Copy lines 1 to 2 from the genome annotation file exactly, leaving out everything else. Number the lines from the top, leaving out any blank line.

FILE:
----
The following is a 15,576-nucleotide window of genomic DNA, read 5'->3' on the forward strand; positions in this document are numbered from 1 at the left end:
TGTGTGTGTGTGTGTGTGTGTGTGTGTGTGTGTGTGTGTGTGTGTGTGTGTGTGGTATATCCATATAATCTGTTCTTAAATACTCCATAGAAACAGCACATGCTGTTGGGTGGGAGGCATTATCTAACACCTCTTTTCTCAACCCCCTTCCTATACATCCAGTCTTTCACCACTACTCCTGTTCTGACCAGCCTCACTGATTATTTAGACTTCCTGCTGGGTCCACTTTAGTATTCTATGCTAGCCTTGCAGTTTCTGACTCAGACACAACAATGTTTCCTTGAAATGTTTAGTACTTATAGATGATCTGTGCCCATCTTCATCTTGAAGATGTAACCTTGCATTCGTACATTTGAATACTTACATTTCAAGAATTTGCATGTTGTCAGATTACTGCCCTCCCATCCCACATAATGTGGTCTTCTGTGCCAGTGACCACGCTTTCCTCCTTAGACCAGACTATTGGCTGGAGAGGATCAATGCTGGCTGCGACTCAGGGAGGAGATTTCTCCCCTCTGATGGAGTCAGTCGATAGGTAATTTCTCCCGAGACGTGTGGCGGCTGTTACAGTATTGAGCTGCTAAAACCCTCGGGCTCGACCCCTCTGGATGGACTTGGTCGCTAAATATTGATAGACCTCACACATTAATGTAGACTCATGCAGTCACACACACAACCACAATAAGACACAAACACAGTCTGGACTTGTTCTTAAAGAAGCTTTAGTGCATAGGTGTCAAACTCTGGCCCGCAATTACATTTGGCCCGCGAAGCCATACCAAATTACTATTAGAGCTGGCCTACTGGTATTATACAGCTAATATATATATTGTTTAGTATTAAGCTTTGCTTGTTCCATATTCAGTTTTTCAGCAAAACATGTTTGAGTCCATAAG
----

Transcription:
The following is a 15,576-nucleotide window of genomic DNA, read 5'->3' on the forward strand; positions in this document are numbered from 1 at the left end:
TGTGTGTGTGTGTGTGTGTGTGTGTGTGTGTGTGTGTGTGTGTGTGTGTGTGTGGTATATCCATATAATCTGTTCTTAAATACTCCATAGAAACAGCACATGCTGTTGGGTGGGAGGCATTATCTAACACCTCTTTTCTCAACCCCCTTCCTATACATCCAGTCTTTCACCACTACTCCTGTTCTGACCAGCCTCACTGATTATTTAGACTTCCTGCTGGGTCCACTTTAGTATTCTATGCTAGCCTTGCAGTTTCTGACTCAGACACAACAATGTTTCCTTGAAATGTTTAGTACTTATAGATGATCTGTGCCCATCTTCATCTTGAAGATGTAACCTTGCATTCGTACATTTGAATACTTACATTTCAAGAATTTGCATGTTGTCAGATTACTGCCCTCCCATCCCACATAATGTGGTCTTCTGTGCCAGTGACCACGCTTTCCTCCTTAGACCAGACTATTGGCTGGAGAGGATCAATGCTGGCTGCGACTCAGGGAGGAGATTTCTCCCCTCTGATGGAGTCAGTCGATAGGTAATTTCTCCCGAGACGTGTGGCGGCTGTTACAGTATTGAGCTGCTAAAACCCTCGGGCTCGACCCCTCTGGATGGACTTGGTCGCTAAATATTGATAGACCTCACACATTAATGTAGACTCATGCAGTCACACACACAACCACAATAAGACACAAACACAGTCTGGACTTGTTCTTAAAGAAGCTTTAGTGCATAGGTGTCAAACTCTGGCCCGCAATTACATTTGGCCCGCGAAGCCATACCAAATTACTATTAGAGCTGGCCTACTGGTATTATACAGCTAATATATATATTGTTTAGTATTAAGCTTTGCTTGTTCCATATTCAGTTTTTCAGCAAAACATGTTTGAGTCCATAAG